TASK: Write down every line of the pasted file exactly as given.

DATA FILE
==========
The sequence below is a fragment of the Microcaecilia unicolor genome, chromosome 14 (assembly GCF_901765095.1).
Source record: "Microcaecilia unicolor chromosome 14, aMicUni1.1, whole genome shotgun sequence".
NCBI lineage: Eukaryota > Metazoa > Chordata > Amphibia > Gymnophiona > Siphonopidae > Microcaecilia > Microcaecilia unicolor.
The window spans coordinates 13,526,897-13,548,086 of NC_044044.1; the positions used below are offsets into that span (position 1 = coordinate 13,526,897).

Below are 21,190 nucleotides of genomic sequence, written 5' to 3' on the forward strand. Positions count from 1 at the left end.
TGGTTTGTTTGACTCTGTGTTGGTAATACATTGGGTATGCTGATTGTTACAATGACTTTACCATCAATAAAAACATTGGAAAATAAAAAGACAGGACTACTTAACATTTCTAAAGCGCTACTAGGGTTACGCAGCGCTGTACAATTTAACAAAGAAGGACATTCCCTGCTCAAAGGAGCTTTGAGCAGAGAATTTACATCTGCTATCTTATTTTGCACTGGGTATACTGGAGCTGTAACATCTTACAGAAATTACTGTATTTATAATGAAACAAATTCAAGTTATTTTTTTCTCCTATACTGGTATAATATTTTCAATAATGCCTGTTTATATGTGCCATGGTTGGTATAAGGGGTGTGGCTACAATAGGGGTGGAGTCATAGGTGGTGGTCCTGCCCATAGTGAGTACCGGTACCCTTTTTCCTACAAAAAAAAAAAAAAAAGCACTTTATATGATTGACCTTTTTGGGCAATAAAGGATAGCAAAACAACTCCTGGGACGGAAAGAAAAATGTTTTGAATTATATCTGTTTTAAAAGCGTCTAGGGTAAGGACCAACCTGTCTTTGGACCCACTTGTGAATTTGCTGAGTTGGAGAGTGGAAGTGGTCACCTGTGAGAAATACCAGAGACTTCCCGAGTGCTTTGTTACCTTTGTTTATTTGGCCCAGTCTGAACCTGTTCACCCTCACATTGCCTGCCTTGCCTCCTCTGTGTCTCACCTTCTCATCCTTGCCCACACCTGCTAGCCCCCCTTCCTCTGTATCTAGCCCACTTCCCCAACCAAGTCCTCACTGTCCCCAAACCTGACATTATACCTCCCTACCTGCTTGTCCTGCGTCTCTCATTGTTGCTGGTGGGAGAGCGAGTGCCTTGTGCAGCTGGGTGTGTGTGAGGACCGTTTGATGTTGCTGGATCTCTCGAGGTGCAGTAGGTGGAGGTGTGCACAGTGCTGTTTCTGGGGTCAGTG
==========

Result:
The sequence below is a fragment of the Microcaecilia unicolor genome, chromosome 14 (assembly GCF_901765095.1).
Source record: "Microcaecilia unicolor chromosome 14, aMicUni1.1, whole genome shotgun sequence".
NCBI lineage: Eukaryota > Metazoa > Chordata > Amphibia > Gymnophiona > Siphonopidae > Microcaecilia > Microcaecilia unicolor.
The window spans coordinates 13,526,897-13,548,086 of NC_044044.1; the positions used below are offsets into that span (position 1 = coordinate 13,526,897).

Below are 21,190 nucleotides of genomic sequence, written 5' to 3' on the forward strand. Positions count from 1 at the left end.
TGGTTTGTTTGACTCTGTGTTGGTAATACATTGGGTATGCTGATTGTTACAATGACTTTACCATCAATAAAAACATTGGAAAATAAAAAGACAGGACTACTTAACATTTCTAAAGCGCTACTAGGGTTACGCAGCGCTGTACAATTTAACAAAGAAGGACATTCCCTGCTCAAAGGAGCTTTGAGCAGAGAATTTACATCTGCTATCTTATTTTGCACTGGGTATACTGGAGCTGTAACATCTTACAGAAATTACTGTATTTATAATGAAACAAATTCAAGTTATTTTTTTCTCCTATACTGGTATAATATTTTCAATAATGCCTGTTTATATGTGCCATGGTTGGTATAAGGGGTGTGGCTACAATAGGGGTGGAGTCATAGGTGGTGGTCCTGCCCATAGTGAGTACCGGTACCCTTTTTCCTACAAAAAAAAAAAAAAAAGCACTTTATATGATTGACCTTTTTGGGCAATAAAGGATAGCAAAACAACTCCTGGGACGGAAAGAAAAATGTTTTGAATTATATCTGTTTTAAAAGCGTCTAGGGTAAGGACCAACCTGTCTTTGGACCCACTTGTGAATTTGCTGAGTTGGAGAGTGGAAGTGGTCACCTGTGAGAAATACCAGAGACTTCCCGAGTGCTTTGTTACCTTTGTTTATTTGGCCCAGTCTGAACCTGTTCACCCTCACATTGCCTGCCTTGCCTCCTCTGTGTCTCACCTTCTCATCCTTGCCCACACCTGCTAGCCCCCCTTCCTCTGTATCTAGCCCACTTCCCCAACCAAGTCCTCACTGTCCCCAAACCTGACATTATACCTCCCTACCTGCTTGTCCTGCGTCTCTCATTGTTGCTGGTGGGAGAGCGAGTGCCTTGTGCAGCTGGGTGTGTGTGAGGACCGTTTGATGTTGCTGGATCTCTCGAGGTGCAGTAGGTGGAGGTGTGCACAGTGCTGTTTCTGGGGTCAGTG